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Reported at [2004] UKHL 48.

Lord Scott said,

34. None of these judicial dicta tie the justification for legal advice privilege to the conduct of litigation.

They recognise that in the complex world in which we live there are a multitude of reasons why individuals, whether humble or powerful, or corporations, whether large or small, may need to seek the advice or assistance of lawyers in connection with their affairs;

they recognise that the seeking and giving of this advice so that the clients may achieve an orderly arrangement of their affairs is strongly in the public interest;

they recognise that in order for the advice to bring about that desirable result it is essential that the full and complete facts are placed before the lawyers who are to give it; and

they recognise that unless the clients can be assured that what they tell their lawyers will not be disclosed by the lawyers without their consent, there will be cases in which the requisite candour will be absent.

It is obviously true that in very many cases clients would have no inhibitions in providing their lawyers with all the facts and information the lawyers might need whether or not there were the absolute assurance of non-disclosure that the present law of privilege provides.

But the dicta to which I have referred all have in common the idea that it is necessary in our society, a society in which the restraining and controlling framework is built upon a belief in the rule of law, that communications between clients and lawyers, whereby the clients are hoping for the assistance of the lawyers’ legal skills in the management of their (the clients’) affairs, should be secure against the possibility of any scrutiny from others, whether the police, the executive, business competitors, inquisitive busybodies or anyone else (see also paras 15.8 to 15.10 of Zuckerman’s Civil Procedure (2003) where the author refers to the rationale underlying legal advice privilege as “the rule of law rationale”).

I, for my part, subscribe to this idea. It justifies, in my opinion, the retention of legal advice privilege in our law, notwithstanding that as a result cases may sometimes have to be decided in ignorance of relevant probative material….


38. In Balabel v Air India [1988] Ch 317 Taylor LJ said,
at p 330, that for the purposes of attracting legal advice privilege
“legal advice is not confined to telling the client the law; it must include advice as to what should prudently and sensibly be done in the relevant legal context”.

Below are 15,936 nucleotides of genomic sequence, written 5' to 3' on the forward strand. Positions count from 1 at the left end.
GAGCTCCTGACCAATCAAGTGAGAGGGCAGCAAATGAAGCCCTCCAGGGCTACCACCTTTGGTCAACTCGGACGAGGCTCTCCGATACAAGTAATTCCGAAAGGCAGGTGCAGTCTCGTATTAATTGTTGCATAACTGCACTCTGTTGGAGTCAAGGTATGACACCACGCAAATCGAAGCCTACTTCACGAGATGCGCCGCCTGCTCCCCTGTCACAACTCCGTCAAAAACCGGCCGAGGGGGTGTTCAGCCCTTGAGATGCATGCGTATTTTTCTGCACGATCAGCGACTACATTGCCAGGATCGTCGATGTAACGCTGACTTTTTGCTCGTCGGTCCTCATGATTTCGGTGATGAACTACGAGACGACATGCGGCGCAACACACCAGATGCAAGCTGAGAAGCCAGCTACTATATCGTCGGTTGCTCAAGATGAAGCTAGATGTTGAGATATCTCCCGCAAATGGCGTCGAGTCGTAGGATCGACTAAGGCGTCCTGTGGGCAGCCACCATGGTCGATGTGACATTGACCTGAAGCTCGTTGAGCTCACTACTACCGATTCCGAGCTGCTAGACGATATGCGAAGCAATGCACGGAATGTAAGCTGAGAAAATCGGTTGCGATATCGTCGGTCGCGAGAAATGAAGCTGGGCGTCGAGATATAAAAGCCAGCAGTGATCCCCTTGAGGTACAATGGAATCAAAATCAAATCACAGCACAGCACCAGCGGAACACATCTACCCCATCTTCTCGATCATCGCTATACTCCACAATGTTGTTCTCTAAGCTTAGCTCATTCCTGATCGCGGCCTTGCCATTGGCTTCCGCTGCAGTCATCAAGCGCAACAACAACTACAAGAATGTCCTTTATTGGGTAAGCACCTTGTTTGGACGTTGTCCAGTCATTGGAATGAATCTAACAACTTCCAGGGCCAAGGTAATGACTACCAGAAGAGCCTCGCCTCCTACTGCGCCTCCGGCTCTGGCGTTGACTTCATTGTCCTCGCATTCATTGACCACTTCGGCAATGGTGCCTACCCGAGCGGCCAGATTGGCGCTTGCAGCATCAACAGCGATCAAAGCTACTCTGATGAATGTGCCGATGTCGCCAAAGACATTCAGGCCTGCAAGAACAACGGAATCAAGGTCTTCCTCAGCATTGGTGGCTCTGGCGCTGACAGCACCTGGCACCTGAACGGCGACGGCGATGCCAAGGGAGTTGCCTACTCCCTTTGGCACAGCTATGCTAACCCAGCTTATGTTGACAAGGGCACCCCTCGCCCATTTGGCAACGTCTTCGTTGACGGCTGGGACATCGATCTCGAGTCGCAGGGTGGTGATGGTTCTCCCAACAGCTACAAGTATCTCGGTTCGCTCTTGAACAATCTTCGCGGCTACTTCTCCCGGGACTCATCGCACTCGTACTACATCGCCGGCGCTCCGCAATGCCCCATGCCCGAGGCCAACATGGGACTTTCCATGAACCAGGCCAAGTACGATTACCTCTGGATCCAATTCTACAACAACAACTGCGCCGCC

I would venture to draw attention to Taylor LJ’s reference to “the relevant legal context”. That there must be a “relevant legal context” in order for the advice to attract legal professional privilege should not be in doubt. Taylor LJ said, at p 331, that
“to extend privilege without limit to all solicitor and client communication upon matters within the ordinary business of a solicitor and referable to that relationship [would be] too wide”.

This remark is, in my respectful opinion, plainly correct. If a solicitor becomes the client’s “man of business”, and some solicitors do, responsible for advising the client on all matters of business, including investment policy, finance policy and other business matters, the advice may lack a relevant legal context.
There is, in my opinion, no way of avoiding difficulty in deciding in marginal cases whether the seeking of advice from or the giving of advice by lawyers does or does not take place in a relevant legal context so as to attract legal advice privilege.

In cases of doubt the judge called upon to make the decision should ask whether the advice relates to the rights, liabilities, obligations or remedies of the client either under private law or under public law.

If it does not, then, in my opinion, legal advice privilege would not apply.

If it does so relate then, in my opinion, the judge should ask himself whether the communication falls within the policy underlying the justification for legal advice privilege in our law.

Is the occasion on which the communication takes place and is the purpose for which it takes place such as to make it reasonable to expect the privilege to apply?

The criterion must, in my opinion, be an objective one.

Edited for ease of reading. See the other postings on this case under the same tag.

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